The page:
Logitech K810 Keyboard Configurator 2012/12/31

Recently I bought a Logitech K810 Keyboard. The small bluetooth keyboard can connect wireless to PCs or other devices e.g. phones. It is equipped with backlight and supports 3 paired connections to devices.

Logitech K810

To use these extended functions and switch between profiles the function keys (F-keys) have a double meaning.

Logitech K810 function keys

After my purchase I found out that the default configuration uses the F-keys for the extended functionality on a direct key press. In order to use the regular F-keys the user has to hold down the FN-key in addition. As I want to use the keyboard mainly on a regular PC I could not live with it. Luckily Logitech offers a configuration tool for there range of mouses and keyboards under the name "SetPoint" for Microsoft Windows.

Logitech Setpoint software

However I was disappointed when I figured out that the configuration is not permanently stored in the keyboard and has to be sent everytime the keyboard is turned on. As I prefer Linux as operating system and do not use Microsoft Windows I could not use Logitech's software. I analyzed the communication to the HID device and created a small piece of software to sent the configuration message to the keyboard. In order to trace the bluetooth messages I executed SetPoint in a VirtualBox environment. The VM could connect trough an attached Bluetooth USB dongle to the keyboard. On the Linux host I loaded the usbmon kernel module in order to trace all messages on the USB layer to the CSR Bluetooth chip:

$ mount -t debugfs none_debugs /sys/kernel/debug
$ modprobe usbmon

As my Bluetooth dongle 0a12:0001 was attached to the 3rd bus I executed:

$ cat /sys/kernel/debug/usb/usbmon/3u

Linux shell - usbmon

When I toggled in SetPoint the flag 'Swap F key functions.' I figured out that the message payload was changing at a fixed position -> Found it!:

# Disable - Swap F key functions. -> use regular F key directly (OUT) 
ffff8803ea0853c0 3469985170 S Bo:3:003:2 -115 16 = 47000c00 08004200 a210ff06 15000000
# Response from Keyboard (IN)
ffff8803e6c36980 3470086675 C Bi:3:003:2 0 29 = 47201900 15004100 a111ff06 15000100 00000000 00000000 00000000 00

# Enable  - Swap F key functions. -> use regular F key together with FN key (OUT)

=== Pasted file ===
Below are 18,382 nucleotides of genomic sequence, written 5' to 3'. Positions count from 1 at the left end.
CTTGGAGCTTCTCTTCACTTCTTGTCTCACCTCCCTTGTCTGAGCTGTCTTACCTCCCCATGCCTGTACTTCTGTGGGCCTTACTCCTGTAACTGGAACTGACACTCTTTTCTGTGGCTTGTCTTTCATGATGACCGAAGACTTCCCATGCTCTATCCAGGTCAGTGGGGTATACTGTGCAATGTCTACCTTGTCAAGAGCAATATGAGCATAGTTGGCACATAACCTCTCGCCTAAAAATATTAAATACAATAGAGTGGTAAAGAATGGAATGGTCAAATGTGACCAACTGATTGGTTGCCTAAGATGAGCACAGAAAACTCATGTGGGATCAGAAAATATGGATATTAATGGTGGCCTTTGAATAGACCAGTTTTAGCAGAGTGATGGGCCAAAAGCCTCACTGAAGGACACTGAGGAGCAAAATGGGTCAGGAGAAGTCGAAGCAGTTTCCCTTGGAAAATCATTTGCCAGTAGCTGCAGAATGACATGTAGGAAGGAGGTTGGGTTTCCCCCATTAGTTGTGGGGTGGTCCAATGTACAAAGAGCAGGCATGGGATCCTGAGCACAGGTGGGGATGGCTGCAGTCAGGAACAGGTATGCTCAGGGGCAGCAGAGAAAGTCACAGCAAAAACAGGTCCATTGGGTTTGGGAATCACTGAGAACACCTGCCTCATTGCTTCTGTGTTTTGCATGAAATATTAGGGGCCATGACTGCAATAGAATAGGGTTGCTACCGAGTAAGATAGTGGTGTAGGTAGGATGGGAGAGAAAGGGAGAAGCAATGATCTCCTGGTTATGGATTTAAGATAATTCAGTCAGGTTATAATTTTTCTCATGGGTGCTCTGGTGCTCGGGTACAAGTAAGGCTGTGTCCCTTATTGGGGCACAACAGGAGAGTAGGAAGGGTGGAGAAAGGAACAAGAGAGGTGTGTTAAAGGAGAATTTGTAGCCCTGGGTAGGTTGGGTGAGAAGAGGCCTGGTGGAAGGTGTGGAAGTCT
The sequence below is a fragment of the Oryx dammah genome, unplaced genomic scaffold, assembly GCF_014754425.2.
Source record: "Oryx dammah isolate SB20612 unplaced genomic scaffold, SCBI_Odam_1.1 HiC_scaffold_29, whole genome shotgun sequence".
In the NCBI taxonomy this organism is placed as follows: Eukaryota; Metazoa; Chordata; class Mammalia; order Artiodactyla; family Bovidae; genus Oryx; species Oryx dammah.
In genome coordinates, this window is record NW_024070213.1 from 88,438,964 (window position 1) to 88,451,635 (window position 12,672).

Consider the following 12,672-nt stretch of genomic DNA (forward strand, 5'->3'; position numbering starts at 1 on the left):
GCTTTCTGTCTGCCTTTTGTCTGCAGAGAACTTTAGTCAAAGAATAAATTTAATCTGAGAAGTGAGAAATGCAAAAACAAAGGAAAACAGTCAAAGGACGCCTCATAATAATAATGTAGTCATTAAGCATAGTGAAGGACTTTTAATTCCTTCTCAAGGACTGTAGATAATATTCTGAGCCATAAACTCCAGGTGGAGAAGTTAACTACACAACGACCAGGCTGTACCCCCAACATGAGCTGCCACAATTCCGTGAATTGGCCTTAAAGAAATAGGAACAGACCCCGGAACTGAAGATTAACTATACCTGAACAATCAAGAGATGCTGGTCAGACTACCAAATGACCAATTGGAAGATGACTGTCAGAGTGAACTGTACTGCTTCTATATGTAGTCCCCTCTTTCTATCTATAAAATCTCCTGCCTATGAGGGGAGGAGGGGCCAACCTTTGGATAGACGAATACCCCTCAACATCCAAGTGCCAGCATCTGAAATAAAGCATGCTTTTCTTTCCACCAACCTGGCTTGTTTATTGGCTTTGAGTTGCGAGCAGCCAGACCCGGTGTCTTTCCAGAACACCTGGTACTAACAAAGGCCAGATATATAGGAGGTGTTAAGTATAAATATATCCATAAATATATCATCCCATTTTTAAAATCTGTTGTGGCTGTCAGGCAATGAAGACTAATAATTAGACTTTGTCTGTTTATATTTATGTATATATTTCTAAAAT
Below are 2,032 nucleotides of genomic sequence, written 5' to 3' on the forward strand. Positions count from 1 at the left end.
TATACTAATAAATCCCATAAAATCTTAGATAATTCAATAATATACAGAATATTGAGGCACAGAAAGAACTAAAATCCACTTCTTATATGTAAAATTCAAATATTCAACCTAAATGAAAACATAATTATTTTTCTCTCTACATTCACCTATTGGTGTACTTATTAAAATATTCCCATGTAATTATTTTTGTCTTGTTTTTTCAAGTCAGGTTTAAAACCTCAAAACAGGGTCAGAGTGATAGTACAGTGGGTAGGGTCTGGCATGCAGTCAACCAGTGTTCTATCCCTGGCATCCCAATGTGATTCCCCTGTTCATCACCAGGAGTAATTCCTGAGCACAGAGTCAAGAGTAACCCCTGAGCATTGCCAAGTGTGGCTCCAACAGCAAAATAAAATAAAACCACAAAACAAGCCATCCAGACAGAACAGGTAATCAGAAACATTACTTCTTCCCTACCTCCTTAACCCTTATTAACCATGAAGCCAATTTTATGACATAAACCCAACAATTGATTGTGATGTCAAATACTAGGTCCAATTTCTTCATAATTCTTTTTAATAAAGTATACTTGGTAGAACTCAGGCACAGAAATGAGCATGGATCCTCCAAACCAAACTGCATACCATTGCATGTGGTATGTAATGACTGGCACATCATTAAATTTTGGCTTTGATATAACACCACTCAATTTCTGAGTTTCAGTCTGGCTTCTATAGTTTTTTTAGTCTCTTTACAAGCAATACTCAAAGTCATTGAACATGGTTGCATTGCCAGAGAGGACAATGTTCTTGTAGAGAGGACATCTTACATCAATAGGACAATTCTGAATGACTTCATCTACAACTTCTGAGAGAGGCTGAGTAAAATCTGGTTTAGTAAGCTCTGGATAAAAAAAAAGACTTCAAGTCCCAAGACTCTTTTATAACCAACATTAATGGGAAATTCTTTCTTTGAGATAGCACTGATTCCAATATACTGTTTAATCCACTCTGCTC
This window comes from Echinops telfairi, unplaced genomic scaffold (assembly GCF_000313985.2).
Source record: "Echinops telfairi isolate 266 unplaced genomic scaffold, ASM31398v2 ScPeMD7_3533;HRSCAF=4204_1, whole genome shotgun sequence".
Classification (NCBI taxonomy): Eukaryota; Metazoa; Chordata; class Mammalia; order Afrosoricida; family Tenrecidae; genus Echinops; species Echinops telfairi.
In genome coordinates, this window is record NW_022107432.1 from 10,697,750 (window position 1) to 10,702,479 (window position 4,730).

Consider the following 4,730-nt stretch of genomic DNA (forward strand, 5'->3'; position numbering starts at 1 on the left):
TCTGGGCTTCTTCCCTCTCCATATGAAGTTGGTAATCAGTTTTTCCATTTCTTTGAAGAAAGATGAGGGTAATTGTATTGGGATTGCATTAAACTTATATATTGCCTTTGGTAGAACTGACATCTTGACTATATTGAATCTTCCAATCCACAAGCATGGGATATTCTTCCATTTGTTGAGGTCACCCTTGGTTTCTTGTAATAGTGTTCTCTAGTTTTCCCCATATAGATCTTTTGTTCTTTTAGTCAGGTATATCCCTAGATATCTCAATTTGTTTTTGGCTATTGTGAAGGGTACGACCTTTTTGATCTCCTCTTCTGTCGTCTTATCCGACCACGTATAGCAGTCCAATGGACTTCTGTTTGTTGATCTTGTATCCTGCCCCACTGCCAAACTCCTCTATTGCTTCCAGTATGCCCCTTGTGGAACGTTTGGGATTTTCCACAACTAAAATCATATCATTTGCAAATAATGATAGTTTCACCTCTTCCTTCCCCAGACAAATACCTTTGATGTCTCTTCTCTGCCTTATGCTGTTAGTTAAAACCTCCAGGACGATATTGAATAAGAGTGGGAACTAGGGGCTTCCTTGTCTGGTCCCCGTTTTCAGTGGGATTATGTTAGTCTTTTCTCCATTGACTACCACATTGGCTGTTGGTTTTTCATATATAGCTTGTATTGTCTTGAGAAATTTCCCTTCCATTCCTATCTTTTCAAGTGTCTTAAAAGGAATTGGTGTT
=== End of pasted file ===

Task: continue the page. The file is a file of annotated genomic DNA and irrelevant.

ffff8803277b0480 3483623889 S Bo:3:003:2 -115 16 = 47000c00 08004200 a210ff06 15010000
# Response from Keyboard (IN)
ffff8803e6c36980 3483991655 C Bi:3:003:2 0 29 = 47201900 15004100 a111ff06 15010100 00000000 00000000 00000000 00

The next steps were easy. Whenever the keyboard connects to BlueZ stack in Linux a 'hidraw' device is created:

[   65.632036] input: Logitech K810 as /devices/pci0000:00/0000:00:1a.0/usb3/3-1/3-1.4/3-1.4:1.0/bluetooth/hci0/hci0:11/input18
[   65.632268] generic-bluetooth 0005:046D:B319.0001: input,hidraw0: BLUETOOTH HID v12.01 Keyboard [Logitech K810] on XX:XX:XX:XX:XX:XX

Therefore I wrote a small program k810_conf to send the message sequence 0x10, 0xff, 0x06, 0x15, 0x00, 0x00, 0x00 to the keyboard's 'hidraw' device. My system is configured to automatically execute k810_conf whenever the keyboard connects.

The source of k810_conf was tested on Debian GNU Linux (Wheezy) and can be found here.

Update 2014-02-10:

In order to automate running the configuration everytime the keyboard connects the following udev rule can be used:

$ cat /etc/udev/rules.d/00-k810.rules
KERNEL=="hidraw*", SUBSYSTEM=="hidraw", ATTRS{address}=="00:1F:AA:BB:CC:DD", \
  RUN+="/path/to/script/k810.sh %p"

you need to exchange 00:1F:AA:BB:CC:DD with your bluetooth id of the keyboard.

The script k810.sh can look like this:

if [ "$ACTION" == "add" ];
    # configure k810 ($DEVPATH) at $DEVNAME.
    /path/to/bin/k810_conf -d $DEVNAME -f on

$DEVNAME is automatically replaced by UDEV to the correct hidraw device path of the keyboard.

Add a comment